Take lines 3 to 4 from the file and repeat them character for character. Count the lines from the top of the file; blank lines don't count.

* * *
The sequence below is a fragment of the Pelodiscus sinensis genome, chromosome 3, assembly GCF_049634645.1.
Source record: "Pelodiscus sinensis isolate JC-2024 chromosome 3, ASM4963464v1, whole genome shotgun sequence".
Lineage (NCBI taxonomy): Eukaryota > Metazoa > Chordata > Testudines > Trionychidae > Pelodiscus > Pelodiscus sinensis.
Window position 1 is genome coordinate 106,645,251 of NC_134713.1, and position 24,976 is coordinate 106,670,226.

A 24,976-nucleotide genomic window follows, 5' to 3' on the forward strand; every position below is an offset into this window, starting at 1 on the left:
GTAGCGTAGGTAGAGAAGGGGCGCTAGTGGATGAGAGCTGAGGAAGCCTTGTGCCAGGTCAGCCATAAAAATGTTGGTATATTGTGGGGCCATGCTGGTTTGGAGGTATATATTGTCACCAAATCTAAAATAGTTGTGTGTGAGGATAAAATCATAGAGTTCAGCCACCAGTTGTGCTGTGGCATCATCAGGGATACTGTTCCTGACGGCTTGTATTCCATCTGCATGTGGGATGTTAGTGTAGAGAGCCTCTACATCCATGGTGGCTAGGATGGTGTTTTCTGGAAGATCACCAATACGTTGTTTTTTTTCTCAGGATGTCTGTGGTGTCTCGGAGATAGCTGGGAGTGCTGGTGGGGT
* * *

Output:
Lineage (NCBI taxonomy): Eukaryota > Metazoa > Chordata > Testudines > Trionychidae > Pelodiscus > Pelodiscus sinensis.
Window position 1 is genome coordinate 106,645,251 of NC_134713.1, and position 24,976 is coordinate 106,670,226.